# Lesson 3

Adding and Subtracting Decimals with Few Non-Zero Digits

### Lesson Narrative

As with addition, prior to grade 6 students have used various ways to subtract decimals to hundredths. Base-ten diagrams and vertical calculations are likewise used for subtracting decimals. “Unbundling,” which students have previously used to subtract whole numbers, is a key idea here. They recall that a base-ten unit can be expressed as another unit that is $$\frac{1}{10}$$ its size. For example, 1 tenth can be “unbundled” into 10 hundredths or into 100 thousandths. Students use this idea to subtract a larger digit from a smaller digit when both digits are in the same base-ten place, e.g., $$0.012 - 0.007$$. Rather than thinking of subtracting 7 thousandths from 1 hundredth and 2 thousandths, we can view the 1 hundredth as 10 thousandths and subtract 7 thousandths from 12 thousandths.

Unbundling also suggests that we can write a decimal in several equivalent ways. Because 0.4 can be viewed as 4 tenths, 40 hundredths, 400 thousandths, or 4,000 ten-thousandths, it can also be written as 0.40, 0.400, 0.4000, and so on; the additional zeros at the end of the decimal do not change its value. They use this idea to subtract a number with more decimal places from one with fewer decimal places (e.g., $$2.5 - 1.028$$). These calculations depend on making use of the structure of base-ten numbers (MP7).

The second activity is optional; it gives students additional opportunities to practice summing decimals.

### Learning Goals

Teacher Facing

• Add or subtract decimals, and explain the reasoning (using words and other representations).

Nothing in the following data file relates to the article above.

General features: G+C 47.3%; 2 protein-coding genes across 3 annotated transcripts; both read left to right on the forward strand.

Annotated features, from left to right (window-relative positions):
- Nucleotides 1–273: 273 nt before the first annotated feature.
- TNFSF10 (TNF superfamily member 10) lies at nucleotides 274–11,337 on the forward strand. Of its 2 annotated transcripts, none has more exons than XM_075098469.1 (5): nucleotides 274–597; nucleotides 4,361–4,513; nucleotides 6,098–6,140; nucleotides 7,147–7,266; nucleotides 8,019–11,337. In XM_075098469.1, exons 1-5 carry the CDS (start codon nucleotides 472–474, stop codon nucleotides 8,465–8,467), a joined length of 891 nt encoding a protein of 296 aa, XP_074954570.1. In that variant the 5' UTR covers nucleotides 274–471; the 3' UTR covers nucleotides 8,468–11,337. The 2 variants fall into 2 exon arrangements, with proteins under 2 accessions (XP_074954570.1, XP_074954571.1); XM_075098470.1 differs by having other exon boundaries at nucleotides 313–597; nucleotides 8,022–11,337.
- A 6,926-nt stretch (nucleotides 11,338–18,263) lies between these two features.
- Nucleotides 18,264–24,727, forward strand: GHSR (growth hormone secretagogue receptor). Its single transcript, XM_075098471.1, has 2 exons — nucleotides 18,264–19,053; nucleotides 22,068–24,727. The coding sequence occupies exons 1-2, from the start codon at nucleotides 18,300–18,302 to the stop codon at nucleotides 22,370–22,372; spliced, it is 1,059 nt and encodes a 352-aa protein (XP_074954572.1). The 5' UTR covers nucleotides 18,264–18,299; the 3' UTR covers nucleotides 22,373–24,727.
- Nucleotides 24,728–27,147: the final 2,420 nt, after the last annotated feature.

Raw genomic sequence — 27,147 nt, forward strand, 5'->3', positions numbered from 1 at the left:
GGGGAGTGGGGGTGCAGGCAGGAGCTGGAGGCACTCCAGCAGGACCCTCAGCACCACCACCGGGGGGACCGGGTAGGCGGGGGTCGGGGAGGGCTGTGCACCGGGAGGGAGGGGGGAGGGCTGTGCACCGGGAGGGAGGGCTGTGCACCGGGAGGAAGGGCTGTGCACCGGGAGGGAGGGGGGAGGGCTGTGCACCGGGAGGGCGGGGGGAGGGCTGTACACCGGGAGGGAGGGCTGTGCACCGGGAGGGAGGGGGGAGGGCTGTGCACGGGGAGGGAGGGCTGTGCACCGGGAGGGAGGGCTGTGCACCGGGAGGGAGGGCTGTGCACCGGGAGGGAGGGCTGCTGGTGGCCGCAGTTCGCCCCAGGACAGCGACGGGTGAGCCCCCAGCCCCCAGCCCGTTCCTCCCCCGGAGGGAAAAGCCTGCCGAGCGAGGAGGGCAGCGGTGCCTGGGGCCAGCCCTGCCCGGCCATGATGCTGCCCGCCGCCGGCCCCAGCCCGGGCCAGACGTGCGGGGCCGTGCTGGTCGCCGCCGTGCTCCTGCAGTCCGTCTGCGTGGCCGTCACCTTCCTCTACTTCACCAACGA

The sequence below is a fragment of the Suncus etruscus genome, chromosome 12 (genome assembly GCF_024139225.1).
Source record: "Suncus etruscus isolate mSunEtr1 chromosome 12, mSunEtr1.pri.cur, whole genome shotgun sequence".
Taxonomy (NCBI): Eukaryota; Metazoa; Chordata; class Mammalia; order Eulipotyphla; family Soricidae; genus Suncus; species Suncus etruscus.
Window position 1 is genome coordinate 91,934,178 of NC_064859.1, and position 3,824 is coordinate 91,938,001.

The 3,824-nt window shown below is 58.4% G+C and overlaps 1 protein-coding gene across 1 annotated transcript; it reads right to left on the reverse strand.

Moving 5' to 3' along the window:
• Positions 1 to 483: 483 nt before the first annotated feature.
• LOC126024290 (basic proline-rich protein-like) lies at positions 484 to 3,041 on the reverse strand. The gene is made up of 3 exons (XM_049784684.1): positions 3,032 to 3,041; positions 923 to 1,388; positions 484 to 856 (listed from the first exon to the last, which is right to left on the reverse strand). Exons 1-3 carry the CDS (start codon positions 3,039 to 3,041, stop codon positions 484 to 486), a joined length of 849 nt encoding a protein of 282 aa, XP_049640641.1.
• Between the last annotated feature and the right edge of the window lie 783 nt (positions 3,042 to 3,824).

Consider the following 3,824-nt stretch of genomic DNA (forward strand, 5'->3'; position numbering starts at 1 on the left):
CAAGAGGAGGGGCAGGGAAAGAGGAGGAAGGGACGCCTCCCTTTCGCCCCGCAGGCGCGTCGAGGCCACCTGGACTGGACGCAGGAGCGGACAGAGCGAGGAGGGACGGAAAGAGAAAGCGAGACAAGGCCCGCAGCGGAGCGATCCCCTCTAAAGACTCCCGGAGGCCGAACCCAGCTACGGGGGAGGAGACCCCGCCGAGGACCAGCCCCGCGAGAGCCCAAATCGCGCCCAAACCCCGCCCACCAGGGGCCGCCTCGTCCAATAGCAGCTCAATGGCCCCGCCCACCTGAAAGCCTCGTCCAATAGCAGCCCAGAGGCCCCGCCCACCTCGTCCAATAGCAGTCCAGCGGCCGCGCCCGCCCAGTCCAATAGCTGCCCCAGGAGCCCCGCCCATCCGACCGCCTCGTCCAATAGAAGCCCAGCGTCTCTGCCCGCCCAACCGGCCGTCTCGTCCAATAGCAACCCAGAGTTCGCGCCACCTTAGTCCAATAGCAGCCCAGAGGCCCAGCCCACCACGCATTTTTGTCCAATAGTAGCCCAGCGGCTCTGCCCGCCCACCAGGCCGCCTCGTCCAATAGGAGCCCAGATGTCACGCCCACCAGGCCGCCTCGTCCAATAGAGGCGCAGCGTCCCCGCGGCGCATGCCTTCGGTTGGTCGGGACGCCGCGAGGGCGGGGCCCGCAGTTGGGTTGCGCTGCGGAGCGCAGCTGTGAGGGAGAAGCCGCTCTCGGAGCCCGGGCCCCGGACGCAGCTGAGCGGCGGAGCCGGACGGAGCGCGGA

• Comprehend the term “unbundle” means to decompose a larger base-ten unit into 10 units of lower place value (e.g., 1 tenth as 10 hundredths).
• Recognize and explain (orally) that writing additional zeros or removing zeros after the last non-zero digit in a decimal does not change its value.

### Required Preparation

Students draw base-ten diagrams in this lesson. If drawing them is a challenge, consider giving students access to:

• Commercially produced base-ten blocks, if available.
• Paper copies of squares and rectangles (to represent base-ten units), cut outs from copies of the blackline master of the second lesson in the unit.
• Digital applet of base-ten representations https://ggbm.at/zqxRkhMh.

Some students might find it helpful to use graph paper to help them align the digits for vertical calculations. Consider having graph paper accessible for these activities: Representing Decimal Subtraction and Enough to Subtract?

### Student Facing

• I can tell whether writing or removing a zero in a decimal will change its value.
• I know how to solve subtraction problems with decimals that require “unbundling” or “decomposing.”

Building On